(a)a claim to recover a debt or liquidated demand of money, with or without interest, of up to the prescribed amount; or
(b)a claim arising out of a contract between a consumer and trader, or a contract between 2 or more traders, that is—
(i)for payment of money of a value not more than the prescribed amount; or
(ii)for relief from payment of money of a value not more than the prescribed amount; or
(iii)for performance of work of a value not more than the prescribed amount to rectify a defect in goods supplied or services provided; or
(iv)for return of goods of a value not more than the prescribed amount; or
(v)for a combination of any 2 or more claims mentioned in subparagraphs (i) to (iv) where the total value of the combined claim is not more than the prescribed amount; or
(c)a claim for an amount of not more than the prescribed amount for damage to property caused by, or arising out of the use of, a vehicle; or
(d)a claim for repair of a defect under the Motor Dealers and Chattel Auctioneers Act 2014, schedule 1, section 13; or
(e)a tenancy matter; or
(f)a claim that is the subject of a dispute under the Neighbourhood Disputes (Dividing Fences and Trees) Act 2011, chapter 2 and is for an amount not more than the prescribed amount; or
(g)a matter in relation to which a person may, under the Building Act 1975, chapter 8, part 2A apply to the tribunal for an order.

Note—

A matter mentioned in paragraph (g) would relate to part of a barrier for a swimming pool along a common boundary.
2However, if an enabling Act confers jurisdiction on the tribunal to deal with a claim (however called) within the meaning of paragraph 1(a), the claim is not a minor civil dispute unless the enabling Act expressly states it is a minor civil dispute.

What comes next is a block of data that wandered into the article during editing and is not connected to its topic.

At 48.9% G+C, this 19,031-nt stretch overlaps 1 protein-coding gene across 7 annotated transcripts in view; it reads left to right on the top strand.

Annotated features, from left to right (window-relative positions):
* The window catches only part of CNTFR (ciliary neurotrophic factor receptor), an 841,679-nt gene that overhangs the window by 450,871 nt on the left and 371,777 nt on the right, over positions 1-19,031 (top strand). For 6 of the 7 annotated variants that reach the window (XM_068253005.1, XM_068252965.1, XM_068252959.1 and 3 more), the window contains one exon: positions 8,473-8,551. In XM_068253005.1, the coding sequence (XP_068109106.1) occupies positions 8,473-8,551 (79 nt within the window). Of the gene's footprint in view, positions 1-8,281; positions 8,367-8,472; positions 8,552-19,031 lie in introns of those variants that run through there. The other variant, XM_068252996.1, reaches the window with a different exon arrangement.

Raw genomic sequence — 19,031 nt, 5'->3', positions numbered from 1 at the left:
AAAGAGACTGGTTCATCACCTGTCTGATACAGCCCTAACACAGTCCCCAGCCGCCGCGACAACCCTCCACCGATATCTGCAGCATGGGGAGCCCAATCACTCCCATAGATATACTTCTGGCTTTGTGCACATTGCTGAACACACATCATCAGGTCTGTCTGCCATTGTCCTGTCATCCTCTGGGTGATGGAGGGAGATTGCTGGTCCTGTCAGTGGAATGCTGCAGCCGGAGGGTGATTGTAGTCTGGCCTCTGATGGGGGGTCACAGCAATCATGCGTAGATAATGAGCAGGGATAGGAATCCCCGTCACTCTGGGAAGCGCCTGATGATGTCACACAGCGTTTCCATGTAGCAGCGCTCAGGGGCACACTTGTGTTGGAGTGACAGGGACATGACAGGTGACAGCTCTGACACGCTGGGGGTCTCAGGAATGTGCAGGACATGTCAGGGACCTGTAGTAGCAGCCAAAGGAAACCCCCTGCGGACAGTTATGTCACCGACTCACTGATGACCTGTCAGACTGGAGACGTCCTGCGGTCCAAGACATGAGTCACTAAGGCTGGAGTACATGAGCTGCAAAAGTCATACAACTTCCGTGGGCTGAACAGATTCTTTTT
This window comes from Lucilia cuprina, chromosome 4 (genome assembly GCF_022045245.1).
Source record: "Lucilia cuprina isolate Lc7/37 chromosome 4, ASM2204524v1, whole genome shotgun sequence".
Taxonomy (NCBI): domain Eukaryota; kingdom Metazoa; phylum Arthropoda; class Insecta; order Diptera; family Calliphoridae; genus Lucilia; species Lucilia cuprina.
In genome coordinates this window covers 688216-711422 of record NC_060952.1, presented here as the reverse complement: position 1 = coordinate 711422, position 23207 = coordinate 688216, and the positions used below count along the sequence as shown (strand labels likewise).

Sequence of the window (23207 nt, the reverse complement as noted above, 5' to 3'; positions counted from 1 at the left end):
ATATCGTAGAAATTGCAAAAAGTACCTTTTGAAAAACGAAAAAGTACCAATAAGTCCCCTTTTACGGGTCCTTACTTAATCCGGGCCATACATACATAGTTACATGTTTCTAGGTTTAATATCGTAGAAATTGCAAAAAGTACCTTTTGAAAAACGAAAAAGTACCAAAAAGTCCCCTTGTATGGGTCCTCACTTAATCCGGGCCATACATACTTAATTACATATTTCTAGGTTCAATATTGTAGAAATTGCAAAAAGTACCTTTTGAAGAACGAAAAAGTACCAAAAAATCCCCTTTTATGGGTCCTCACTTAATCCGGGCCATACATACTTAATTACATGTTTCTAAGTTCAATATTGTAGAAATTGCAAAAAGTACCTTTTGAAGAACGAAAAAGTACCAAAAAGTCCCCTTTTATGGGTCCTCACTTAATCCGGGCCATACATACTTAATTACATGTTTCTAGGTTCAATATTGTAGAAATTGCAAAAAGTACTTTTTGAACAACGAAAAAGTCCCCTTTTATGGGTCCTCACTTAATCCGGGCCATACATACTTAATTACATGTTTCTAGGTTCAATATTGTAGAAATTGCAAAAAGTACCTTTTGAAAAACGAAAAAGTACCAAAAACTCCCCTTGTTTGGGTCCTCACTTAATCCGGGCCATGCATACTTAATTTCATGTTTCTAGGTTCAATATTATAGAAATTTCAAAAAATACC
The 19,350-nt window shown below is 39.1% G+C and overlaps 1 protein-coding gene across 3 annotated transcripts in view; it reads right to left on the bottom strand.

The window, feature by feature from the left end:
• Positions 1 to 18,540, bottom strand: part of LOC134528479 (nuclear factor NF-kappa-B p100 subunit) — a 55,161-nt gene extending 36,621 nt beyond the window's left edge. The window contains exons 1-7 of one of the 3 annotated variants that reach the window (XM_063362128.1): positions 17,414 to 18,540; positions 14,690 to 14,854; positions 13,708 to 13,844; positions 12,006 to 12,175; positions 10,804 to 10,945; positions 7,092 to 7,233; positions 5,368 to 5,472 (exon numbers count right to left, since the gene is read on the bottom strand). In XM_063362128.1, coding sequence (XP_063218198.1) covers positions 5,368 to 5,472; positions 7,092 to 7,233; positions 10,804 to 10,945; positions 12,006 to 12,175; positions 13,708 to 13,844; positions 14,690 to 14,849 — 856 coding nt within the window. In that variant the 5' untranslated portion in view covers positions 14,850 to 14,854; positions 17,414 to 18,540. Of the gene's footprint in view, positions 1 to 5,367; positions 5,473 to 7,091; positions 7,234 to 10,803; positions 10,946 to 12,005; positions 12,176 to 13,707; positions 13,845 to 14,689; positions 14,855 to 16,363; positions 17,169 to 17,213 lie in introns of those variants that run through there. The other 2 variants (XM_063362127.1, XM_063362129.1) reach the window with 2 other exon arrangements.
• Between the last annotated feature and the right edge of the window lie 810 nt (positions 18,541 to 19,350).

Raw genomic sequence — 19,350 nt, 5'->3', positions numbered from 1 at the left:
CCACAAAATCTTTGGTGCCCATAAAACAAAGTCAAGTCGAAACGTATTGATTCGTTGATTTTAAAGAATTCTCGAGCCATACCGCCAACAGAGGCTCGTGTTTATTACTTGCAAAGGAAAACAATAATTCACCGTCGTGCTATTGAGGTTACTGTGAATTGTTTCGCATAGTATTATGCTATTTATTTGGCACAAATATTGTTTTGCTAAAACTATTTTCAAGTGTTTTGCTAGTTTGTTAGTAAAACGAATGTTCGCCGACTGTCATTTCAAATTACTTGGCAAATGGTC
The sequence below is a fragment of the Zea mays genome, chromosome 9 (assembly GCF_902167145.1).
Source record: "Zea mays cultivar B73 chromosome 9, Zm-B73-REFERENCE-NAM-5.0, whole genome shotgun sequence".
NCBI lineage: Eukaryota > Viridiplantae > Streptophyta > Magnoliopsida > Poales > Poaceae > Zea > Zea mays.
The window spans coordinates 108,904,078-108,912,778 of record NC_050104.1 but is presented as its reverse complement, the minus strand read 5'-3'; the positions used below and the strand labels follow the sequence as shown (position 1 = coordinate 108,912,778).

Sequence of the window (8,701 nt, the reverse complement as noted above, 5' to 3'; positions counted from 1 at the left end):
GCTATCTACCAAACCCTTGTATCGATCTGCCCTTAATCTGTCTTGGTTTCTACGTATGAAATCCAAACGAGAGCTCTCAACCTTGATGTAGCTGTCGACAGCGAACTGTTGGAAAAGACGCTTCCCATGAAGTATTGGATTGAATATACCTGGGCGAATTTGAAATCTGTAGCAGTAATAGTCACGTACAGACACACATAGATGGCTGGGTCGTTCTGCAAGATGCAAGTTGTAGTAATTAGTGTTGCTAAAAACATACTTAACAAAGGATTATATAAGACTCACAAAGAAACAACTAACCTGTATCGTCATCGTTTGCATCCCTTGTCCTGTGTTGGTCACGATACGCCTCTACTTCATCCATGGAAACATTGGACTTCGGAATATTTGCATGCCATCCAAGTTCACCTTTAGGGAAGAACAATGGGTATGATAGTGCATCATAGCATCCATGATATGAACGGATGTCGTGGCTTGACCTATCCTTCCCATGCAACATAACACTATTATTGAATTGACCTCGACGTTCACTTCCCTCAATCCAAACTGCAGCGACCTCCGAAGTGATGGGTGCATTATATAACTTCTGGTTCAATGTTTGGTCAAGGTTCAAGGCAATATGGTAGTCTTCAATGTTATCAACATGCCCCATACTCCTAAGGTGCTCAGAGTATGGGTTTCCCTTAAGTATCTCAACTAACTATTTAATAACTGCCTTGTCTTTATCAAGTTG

def minor civil dispute amd 2011 No. 25 s 105 sch 1 pt 2; 2011 No. 27 s 321; 2013 No. 3 s 60 sch 1; 2014 No. 20 s 238 sch 3 pt 2

monetary decision means a decision of the tribunal in a proceeding requiring a person to pay an amount to someone else, whether or not the decision is, or is a part of, the tribunal’s final decision in the proceeding.
non-publication order means—
(a)an order under section 66; or
(b)a confidentiality order under the Adoption of Children Act 1964, section 36M(1); or
(c)a confidentiality order under the Child Protection Act 1999, section 99ZD(1); or
(d)a non-publication order or confidentiality order under the Guardianship and Administration Act 2000; or
(e)an order under the Legal Profession Act 2007, section 656D(1) or (4).
official means—
(a)a member; or
(b)an adjudicator; or
(c)a mediator; or
(d)an assessor; or
(e)the chief executive; or
(f)the principal registrar; or
(g)a registrar.
ordinary member means an ordinary member of the tribunal.
outside Queensland includes in a foreign country.
pending proceeding, for chapter 7, see section 245.
perform a function includes exercise a power.
prescribed amount means $25000.

def prescribed amount sub 2010 No. 42 s 177

prescribed fee means a fee prescribed under a regulation.
president means the president of the tribunal.
presiding member see section 170.
principal registrar means the principal registrar of the registry.
proceeding
(a)generally—means a proceeding before the tribunal, including an appeal before the appeal tribunal and a proceeding relating to an application for leave to appeal to the appeal tribunal; or